2020 saw a 650% rise in RV rentals as many people chose this avenue for extended vacations and weekend getaways. There are numerous advantages to traveling in an RV, including affordability, amenities, and taking pets along for the ride. If you’re planning to embark on a vacation this summer, here are some tips to prepare for your mobile adventure!
Choosing the Right RV
There are numerous makes, models, styles, and sizes of recreational vehicles from which to choose. When planning a trip, the first order of business is to decide which RV best suits your getaway needs.
There are three classes of motor homes: A, B, and C.
Class A RVs are the largest and most spacious, sleeping six to eight people comfortably. Averaging 33 feet in length, these recreational vehicles may include such luxuries as a full kitchen and “pop-out” extension that expand livable space. Their size can make them more challenging to drive and park.
Class B motor homes are the most compact, ranging in length from 18 to 22 feet. For first-timer RVers, these vehicles are the easiest to acclimate to, as they drive and handle much like large vans. Sleeping up to two people, they are also ideal for a quick, cozy weekend excursion. More affordable, fuel-efficient, and easier to park, they can navigate narrow roads, allowing for more impromptu exploration.
Class C RVs are the typical “sweet spot” for many vacationers. Comfortably sleeping a family of four, they run between 30 and 33 feet long and have features that maximize interior space, like fold-down tables that convert into beds.
For those who desire the RV experience without driving it, Outdoorsy offers pick-up and delivery. The RV owner will deliver and set up the RV at your chosen location, then pick it up at the end of your stay.
AutoCamp is another option, offering overnight lodging and accommodations in modern Airstream suites in Cape Cod, Yosemite National Park, the Russian River Valley, and (in Fall 2021) to Joshua Tree National Park.
Choosing the Right Amenities
When deciding on the amenities and conveniences you’ll need in an RV, consider how you plan to use the vehicle on your vacation. Do you want all the comforts of home, such as kitchen appliances, a full bathroom, and entertainment options? If you plan to BBQ and cook outdoors, you can forego the full kitchen and get a motor home with only the kitchen basics. And, if you’re looking forward to disconnecting from technology, there’s no need for an RV with a TV.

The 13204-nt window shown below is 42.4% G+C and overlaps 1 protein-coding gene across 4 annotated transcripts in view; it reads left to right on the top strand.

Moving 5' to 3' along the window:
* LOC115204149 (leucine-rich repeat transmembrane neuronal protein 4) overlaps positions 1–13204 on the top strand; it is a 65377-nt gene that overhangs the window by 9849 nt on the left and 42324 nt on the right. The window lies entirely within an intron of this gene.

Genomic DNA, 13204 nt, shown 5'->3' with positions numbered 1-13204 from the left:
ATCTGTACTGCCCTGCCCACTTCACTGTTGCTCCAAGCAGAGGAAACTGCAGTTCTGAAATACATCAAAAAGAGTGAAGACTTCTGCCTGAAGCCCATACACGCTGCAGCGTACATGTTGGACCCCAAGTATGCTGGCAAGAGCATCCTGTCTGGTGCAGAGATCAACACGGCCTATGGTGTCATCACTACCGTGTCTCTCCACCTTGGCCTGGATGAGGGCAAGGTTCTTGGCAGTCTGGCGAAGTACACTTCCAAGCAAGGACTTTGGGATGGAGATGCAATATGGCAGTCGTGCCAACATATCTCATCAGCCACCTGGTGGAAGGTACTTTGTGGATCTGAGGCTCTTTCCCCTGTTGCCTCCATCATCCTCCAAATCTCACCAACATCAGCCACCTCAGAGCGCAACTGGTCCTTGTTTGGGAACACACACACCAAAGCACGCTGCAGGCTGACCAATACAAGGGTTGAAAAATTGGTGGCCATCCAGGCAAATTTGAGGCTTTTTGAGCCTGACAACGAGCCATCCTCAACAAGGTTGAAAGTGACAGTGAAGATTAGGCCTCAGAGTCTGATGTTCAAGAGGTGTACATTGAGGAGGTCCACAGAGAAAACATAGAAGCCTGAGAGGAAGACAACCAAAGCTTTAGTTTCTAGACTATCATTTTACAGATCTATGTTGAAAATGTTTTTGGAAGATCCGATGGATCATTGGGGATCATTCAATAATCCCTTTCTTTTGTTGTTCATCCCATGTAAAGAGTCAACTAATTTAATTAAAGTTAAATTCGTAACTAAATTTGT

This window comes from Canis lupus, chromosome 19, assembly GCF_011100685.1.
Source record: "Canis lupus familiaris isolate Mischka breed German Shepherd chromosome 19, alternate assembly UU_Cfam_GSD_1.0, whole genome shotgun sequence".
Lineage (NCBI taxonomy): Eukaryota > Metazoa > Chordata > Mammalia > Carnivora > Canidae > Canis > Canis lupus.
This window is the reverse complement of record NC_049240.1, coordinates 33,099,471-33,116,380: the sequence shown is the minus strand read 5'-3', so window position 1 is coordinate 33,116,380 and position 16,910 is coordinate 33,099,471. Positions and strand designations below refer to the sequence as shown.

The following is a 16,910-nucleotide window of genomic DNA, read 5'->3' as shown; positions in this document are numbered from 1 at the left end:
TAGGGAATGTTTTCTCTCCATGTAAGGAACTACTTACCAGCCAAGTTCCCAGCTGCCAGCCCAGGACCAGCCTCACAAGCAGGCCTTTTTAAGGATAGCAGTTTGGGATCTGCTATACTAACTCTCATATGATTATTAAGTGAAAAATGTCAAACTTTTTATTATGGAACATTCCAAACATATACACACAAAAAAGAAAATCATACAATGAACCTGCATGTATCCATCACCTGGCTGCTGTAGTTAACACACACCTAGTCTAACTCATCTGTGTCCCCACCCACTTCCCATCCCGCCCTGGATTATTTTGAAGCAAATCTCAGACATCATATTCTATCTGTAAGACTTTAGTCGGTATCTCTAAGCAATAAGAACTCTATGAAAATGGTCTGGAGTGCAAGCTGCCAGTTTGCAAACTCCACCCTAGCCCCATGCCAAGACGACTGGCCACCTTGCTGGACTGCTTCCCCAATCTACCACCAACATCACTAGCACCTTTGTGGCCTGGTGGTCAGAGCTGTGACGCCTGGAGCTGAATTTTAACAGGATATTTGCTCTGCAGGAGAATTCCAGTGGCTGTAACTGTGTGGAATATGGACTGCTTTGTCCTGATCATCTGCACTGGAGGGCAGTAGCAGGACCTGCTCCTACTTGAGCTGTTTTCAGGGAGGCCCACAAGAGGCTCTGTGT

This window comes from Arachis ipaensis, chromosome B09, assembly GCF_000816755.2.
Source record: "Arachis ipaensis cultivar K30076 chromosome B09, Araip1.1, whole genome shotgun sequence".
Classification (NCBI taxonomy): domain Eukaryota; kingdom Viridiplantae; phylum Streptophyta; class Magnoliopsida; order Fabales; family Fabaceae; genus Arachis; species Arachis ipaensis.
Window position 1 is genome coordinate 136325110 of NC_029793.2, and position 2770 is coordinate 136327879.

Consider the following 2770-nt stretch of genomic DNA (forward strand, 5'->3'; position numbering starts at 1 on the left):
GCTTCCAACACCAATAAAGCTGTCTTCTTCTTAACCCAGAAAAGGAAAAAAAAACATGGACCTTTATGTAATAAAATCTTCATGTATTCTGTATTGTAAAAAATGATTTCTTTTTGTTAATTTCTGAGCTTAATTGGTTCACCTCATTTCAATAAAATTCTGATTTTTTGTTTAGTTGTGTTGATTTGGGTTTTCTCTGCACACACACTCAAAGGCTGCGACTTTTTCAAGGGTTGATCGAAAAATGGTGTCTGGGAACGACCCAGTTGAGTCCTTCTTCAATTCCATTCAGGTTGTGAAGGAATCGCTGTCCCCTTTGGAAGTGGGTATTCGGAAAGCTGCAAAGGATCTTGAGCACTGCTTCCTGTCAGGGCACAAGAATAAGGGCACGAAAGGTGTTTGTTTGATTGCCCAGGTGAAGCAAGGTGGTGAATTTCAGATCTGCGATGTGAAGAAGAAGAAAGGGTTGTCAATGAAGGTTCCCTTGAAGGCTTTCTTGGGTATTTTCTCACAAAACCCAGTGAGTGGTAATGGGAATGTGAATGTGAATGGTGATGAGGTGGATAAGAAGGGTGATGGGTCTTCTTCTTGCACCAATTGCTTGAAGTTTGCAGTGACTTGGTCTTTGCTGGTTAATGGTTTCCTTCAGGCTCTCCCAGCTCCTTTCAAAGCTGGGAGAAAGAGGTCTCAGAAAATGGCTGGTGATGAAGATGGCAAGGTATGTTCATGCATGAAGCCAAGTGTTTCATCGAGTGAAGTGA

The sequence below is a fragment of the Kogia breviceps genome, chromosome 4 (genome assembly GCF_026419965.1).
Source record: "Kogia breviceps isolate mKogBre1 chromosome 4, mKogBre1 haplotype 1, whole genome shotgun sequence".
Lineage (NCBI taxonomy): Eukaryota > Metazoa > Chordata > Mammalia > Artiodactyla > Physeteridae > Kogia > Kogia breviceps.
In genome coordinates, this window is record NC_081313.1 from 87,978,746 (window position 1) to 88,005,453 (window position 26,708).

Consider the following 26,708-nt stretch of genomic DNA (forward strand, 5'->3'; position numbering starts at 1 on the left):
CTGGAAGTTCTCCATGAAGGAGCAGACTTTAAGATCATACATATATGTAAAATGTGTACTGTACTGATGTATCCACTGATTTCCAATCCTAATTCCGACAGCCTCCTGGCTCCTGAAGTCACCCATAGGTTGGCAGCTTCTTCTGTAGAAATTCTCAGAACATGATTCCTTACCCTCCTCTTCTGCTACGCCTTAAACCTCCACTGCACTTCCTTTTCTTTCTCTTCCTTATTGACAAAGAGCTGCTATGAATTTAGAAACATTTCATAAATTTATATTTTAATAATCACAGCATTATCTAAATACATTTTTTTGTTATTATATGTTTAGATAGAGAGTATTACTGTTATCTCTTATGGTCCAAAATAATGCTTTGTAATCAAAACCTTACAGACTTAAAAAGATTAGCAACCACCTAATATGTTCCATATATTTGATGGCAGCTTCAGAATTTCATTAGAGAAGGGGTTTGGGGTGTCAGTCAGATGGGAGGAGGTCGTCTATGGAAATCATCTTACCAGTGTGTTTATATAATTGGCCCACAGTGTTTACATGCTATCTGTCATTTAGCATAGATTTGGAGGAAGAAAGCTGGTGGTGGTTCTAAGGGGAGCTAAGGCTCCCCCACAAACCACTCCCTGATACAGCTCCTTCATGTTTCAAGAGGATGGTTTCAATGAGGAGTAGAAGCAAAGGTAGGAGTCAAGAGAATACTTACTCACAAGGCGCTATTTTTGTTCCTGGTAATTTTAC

Suppose you want to rough it and do some boondocking (also called dry camping) or off-the-grid adventuring where there are no external sources of water or electricity. In that case, you may want to consider an RV with a deep-cycle battery, which provides limited power for lights, fans, and charging phones or laptops.
Deciding on Insurance
Just like with renting a car, you’ll want to make sure you have ample auto coverage for the motor home you rent. Most rental companies offer liability and vehicle damage coverage for an additional fee. You can also work with your insurance agent directly to obtain supplemental coverage. The cost varies depending upon the size, age, and amenities of the RV, the length of time you’ll be using it, where you’ll be traveling, and the add-ons and deductibles you choose.
How to Operate the RV
Before you drive off the rental lot with your hotel on wheels, be sure to request a walk-through to get educated on how things work. Learn how to hook up to external water and electricity sources, dump the black water tank, and fill the freshwater tank. Your vacation will be more enjoyable and less frustrating when you understand how to adjust side mirrors, flushing the toilet, and using the living space “slideouts.”
Getting a quick “behind the wheel” overview is also beneficial, especially if this is the first time you’ve ever driven such a large vehicle. Understanding the effects of wind, speed, braking, blind spots, height limitations, and parking will make the journey safer and more enjoyable.
Deciding What to Pack
Packing is always a chore. Campanda Magazine has compiled separate lists covering all the bases, from kitchens and camping essentials, bed and bath items, and even a grocery list.
Deciding Where to Go
From beaches to mountains, badlands to forests, state parks to dedicated RV parks, vacationing in a recreational vehicle is all about outdoor options. Numerous resources are available to help design your ideal outdoor adventure.
Reserve America is an excellent source for securing advanced reservations at many RV sites and state parks. With over 3,600 facilities and 103,000 individual sites across the United States, check out Recreation.gov.
Doing some online research on top RV parks or vacation sites can help direct and define your destinations, as can your vacation requirements. There are numerous blogs, podcasts, and user review websites like Campendium that provide first-hand accounts of the best RVing adventures nationwide.